Warren Gregory was convicted and sentenced to death by the State of North Carolina for kidnapping, sexual assault and murder. According to court documents Warren Gregory and two other Marines were stationed at Camp LeJeune in Jacksonville, North Carolina. The three men went for a drive and came along the two victims and a man, Wesley Parrish, Bernadine Parrish, and Bobbie Jean Hartwig.
Warren Gregory would offer the group a ride however they refused. Warren Gregory would drive off however he would soon turn around and approached the group this time armed with a shotgun. Warren Gregory would fire his gun at the male and force the two females into the car. The women were brought to a remote location where they were sexually assaulted and murdered.
Warren Gregory would be arrested, convicted and sentenced to death
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The State’s evidence tended to show that shortly after midnight on 24 August 1991, Wesley Parrish; his sister, Bernadine Parrish; and his girlfriend, Bobbie Jean Hartwig, were walking from where they lived in Grifton, North Carolina, to Ayden, North Carolina. The three lived in Grifton with Wesley’s mother, Geraldine, and Bernadine’s children. Wesley Parrish left a note for his mother telling her that the three had walked to Ayden to see an old boyfriend of Bernadine’s. Wesley and Bernadine were each carrying a beer, and Bernadine also was carrying a cigarette case containing an identification card and her driver’s license.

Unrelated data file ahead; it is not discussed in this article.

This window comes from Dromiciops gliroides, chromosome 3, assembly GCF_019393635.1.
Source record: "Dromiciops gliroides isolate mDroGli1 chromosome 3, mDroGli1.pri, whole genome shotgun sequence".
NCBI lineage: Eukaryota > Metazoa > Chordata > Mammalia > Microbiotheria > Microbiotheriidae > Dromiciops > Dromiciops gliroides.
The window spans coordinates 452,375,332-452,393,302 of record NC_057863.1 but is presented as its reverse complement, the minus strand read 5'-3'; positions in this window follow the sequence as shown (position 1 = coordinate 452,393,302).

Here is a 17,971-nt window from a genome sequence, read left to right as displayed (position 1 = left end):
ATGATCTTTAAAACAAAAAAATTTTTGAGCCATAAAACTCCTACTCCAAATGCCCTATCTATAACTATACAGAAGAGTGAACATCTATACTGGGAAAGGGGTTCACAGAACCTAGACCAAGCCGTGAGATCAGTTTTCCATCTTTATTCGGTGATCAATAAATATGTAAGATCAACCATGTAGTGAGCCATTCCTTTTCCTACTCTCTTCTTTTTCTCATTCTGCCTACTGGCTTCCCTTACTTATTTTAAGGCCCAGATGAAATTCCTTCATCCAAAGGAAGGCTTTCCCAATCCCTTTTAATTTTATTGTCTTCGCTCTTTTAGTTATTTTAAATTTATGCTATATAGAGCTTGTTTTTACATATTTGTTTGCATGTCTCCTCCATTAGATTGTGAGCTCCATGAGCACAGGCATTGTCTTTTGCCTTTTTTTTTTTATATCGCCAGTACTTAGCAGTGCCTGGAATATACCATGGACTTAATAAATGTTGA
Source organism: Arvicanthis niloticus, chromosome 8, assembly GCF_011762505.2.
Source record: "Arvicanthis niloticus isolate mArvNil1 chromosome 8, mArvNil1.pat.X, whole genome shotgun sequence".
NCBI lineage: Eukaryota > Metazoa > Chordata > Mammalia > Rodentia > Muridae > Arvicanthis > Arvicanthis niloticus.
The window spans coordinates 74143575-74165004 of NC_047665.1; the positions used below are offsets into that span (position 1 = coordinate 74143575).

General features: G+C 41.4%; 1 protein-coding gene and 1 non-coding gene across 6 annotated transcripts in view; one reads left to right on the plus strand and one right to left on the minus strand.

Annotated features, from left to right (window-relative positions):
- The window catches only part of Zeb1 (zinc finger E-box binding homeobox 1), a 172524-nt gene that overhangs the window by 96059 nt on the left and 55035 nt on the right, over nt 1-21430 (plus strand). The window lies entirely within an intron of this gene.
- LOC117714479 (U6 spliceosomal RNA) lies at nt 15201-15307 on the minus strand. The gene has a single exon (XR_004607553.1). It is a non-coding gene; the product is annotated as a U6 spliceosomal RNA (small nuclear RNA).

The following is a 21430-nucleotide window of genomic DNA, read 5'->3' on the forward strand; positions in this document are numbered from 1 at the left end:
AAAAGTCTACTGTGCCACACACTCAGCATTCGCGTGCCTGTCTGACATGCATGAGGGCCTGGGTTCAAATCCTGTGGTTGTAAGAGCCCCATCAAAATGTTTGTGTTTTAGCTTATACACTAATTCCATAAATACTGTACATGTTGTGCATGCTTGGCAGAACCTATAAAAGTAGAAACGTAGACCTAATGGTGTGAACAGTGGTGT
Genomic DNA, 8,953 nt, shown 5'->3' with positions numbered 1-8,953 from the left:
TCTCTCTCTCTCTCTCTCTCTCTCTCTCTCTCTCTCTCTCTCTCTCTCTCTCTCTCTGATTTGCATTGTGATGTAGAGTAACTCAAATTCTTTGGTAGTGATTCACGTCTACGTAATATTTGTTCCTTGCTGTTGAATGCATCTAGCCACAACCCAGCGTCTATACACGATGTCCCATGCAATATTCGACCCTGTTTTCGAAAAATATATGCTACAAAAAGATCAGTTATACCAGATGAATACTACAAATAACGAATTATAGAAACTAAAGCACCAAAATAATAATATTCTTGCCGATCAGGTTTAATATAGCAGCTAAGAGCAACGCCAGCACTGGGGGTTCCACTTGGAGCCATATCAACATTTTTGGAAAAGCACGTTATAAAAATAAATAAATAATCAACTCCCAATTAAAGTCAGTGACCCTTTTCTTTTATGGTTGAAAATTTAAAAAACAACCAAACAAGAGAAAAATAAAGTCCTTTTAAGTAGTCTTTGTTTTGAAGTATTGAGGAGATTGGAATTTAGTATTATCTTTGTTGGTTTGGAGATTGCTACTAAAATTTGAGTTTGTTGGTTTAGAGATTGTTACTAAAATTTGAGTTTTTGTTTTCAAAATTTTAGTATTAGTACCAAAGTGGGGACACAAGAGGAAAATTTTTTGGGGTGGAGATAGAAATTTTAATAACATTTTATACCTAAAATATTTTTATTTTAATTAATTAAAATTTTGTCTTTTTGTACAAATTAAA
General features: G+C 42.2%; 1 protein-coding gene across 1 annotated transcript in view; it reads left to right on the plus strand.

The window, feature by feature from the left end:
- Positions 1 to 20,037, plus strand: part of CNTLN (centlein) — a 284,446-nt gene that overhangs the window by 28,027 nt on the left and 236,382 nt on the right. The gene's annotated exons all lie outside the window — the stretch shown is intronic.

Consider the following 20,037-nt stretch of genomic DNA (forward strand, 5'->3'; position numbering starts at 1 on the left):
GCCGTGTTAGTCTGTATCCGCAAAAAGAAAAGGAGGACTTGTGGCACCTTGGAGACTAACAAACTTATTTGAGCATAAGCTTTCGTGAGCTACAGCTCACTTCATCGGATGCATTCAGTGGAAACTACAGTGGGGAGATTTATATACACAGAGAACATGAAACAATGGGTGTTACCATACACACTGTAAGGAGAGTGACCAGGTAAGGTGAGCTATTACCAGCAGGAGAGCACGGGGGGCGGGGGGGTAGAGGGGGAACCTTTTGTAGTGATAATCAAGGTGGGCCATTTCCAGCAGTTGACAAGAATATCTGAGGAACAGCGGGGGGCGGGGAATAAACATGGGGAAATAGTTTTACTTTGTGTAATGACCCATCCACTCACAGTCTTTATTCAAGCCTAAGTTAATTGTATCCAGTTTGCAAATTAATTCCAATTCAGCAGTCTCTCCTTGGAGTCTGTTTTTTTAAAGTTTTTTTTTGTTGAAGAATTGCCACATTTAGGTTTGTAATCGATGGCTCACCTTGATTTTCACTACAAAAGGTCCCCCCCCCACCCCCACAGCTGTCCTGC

After walking several miles down Highway 11 towards Ayden, the three tried to catch a ride with a passing car. Three black men in a white four-door car stopped to pick them up.
The evidence tended to show that defendant and two friends, Kendrick Bradford and Richard Gonzales, were on their way from their barracks at Camp LeJeune in Jacksonville, North Carolina, to a club in Greenville, North Carolina. All three men had been drinking alcohol. Defendant, who was driving, passed by the victims, turned his car around, drove by them again, then turned his car around again, and stopped to pick up the victims. Wesley initially turned down the ride because he did not think everyone could fit in the car. The car drove off but stopped a short way down the road. Defendant got out of the car and called out to the victims that he would give them a ride anyway, and the three ran towards the car.
When they got to the car, Wesley noticed that the driver was holding a shotgun. Defendant told the victims to give him their money and their wallets. Wesley and Bernadine gave defendant their beer huggers, but Bobbie Jean did not have anything with her to give him. Defendant then ordered the victims to get into the backseat of the car with Bradford. Defendant ordered Wesley to walk away from the car and go into the woods. When Wesley reached the edge of the woods, defendant shot him three times with the shotgun. Defendant got into the car and drove away.